Ionizing radiation
Fibroblasts
Cytotoxicity
Fractionation
Ionizing Radiation

Keywords

  • Cell cycle
  • Cyclin B1
  • MnSOD
  • Oxidative stress mitochondria
  • Reactive oxygen species

ASJC Scopus subject areas

  • Physiology
  • Biochemistry
  • Molecular Biology
  • Clinical Biochemistry
  • Cell Biology

Cite this

MnSOD and cyclin B1 coordinate a mito-checkpoint during cell cycle response to oxidative stress. / Kalen, Amanda L.; Ahmad, Iman M; Abdalla, Maher Y; O’Malley, Yunxia Q.; Goswami, Prabhat C.; Sarsour, Ehab H.

In: Antioxidants, Vol. 6, No. 4, 92, 01.12.2017.

Research output: Contribution to journalArticle

Kalen, Amanda L. ; Ahmad, Iman M ; Abdalla, Maher Y ; O’Malley, Yunxia Q. ; Goswami, Prabhat C. ; Sarsour, Ehab H. / MnSOD and cyclin B1 coordinate a mito-checkpoint during cell cycle response to oxidative stress. In: Antioxidants. 2017 ; Vol. 6, No. 4.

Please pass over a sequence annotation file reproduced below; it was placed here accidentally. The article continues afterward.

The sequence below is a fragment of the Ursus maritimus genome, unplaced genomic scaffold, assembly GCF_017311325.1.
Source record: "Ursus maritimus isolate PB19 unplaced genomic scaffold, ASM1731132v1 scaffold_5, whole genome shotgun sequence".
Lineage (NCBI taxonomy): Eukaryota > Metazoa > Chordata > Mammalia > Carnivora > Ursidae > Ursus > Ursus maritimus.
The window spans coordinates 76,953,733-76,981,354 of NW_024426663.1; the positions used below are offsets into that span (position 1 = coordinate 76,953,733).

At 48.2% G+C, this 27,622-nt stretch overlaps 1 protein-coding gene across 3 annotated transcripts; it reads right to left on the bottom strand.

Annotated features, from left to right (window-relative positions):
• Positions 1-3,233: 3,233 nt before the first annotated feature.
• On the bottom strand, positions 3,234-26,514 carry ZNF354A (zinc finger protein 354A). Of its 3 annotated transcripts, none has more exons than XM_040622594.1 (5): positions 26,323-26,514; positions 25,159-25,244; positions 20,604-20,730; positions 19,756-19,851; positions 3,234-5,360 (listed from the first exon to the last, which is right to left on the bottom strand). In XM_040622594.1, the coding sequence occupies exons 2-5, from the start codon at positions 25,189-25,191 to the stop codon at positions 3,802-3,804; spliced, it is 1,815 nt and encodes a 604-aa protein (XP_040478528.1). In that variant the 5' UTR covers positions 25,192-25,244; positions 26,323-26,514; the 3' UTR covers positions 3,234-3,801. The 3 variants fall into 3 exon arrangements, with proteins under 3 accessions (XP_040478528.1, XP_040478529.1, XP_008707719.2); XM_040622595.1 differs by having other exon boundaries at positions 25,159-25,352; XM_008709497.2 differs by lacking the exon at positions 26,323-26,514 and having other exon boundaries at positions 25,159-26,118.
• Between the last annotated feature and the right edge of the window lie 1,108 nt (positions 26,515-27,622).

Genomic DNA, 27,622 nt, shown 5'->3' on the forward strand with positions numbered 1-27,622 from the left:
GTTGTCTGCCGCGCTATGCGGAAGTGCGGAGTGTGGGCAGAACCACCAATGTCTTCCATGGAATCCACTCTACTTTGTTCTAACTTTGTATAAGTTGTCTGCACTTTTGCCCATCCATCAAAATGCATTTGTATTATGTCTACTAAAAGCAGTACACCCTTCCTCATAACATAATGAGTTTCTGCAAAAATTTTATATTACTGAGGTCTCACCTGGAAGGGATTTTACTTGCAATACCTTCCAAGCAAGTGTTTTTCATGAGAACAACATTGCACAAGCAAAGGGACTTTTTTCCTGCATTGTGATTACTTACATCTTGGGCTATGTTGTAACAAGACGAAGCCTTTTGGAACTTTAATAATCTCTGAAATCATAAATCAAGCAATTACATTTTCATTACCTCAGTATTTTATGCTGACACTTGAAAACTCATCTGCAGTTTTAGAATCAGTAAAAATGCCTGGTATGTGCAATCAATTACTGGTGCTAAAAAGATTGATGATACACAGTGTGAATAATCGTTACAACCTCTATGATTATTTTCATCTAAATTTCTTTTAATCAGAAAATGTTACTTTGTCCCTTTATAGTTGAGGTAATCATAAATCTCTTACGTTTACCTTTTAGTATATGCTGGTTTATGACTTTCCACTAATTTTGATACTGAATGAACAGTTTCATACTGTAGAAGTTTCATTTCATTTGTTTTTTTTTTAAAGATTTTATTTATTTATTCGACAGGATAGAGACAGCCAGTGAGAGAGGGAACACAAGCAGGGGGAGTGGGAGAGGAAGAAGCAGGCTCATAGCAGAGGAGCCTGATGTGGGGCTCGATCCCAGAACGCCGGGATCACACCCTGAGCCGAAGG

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abstract = "Communication between the nucleus and mitochondrion could coordinate many cellular processes. While the mechanisms regulating this communication are not completely understood, we hypothesize that cell cycle checkpoint proteins coordinate the cross-talk between nuclear and mitochondrial functions following oxidative stress. Human normal skin fibroblasts, representative of the G2-phase, were irradiated with 6 Gy of ionizing radiation and assayed for cyclin B1 translocation, mitochondrial function, reactive oxygen species (ROS) levels, and cytotoxicity. In un-irradiated controls, cyclin B1 was found primarily in the nucleus of G2-cells. However, following irradiation, cyclin B1 was excluded from the nucleus and translocated to the cytoplasm and mitochondria. These observations were confirmed further by performing transmission electron microscopy and cell fractionation assays. Cyclin B1 was absent in mitochondria isolated from un-irradiated G2-cells and present in irradiated G2-cells. Radiation-induced translocation of cyclin B1 from the nucleus to the mitochondrion preceded changes in the activities of mitochondrial proteins, that included decreases in the activities of aconitase and the mitochondrial antioxidant enzyme, manganese superoxide dismutase (MnSOD), and increases in complex II activity. Changes in the activities of mito-proteins were followed by an increase in dihydroethidium (DHE) oxidation (indicative of increased superoxide levels) and loss of the mitochondrial membrane potential, events that preceded the restart of the stalled cell cycle and subsequently the loss in cell viability. Comparable results were also observed in un-irradiated control cells overexpressing mitochondria-targeted cyclin B1. These results indicate that MnSOD and cyclin B1 coordinate a cross-talk between nuclear and mitochondrial functions, to regulate a mito-checkpoint during the cell cycle response to oxidative stress.",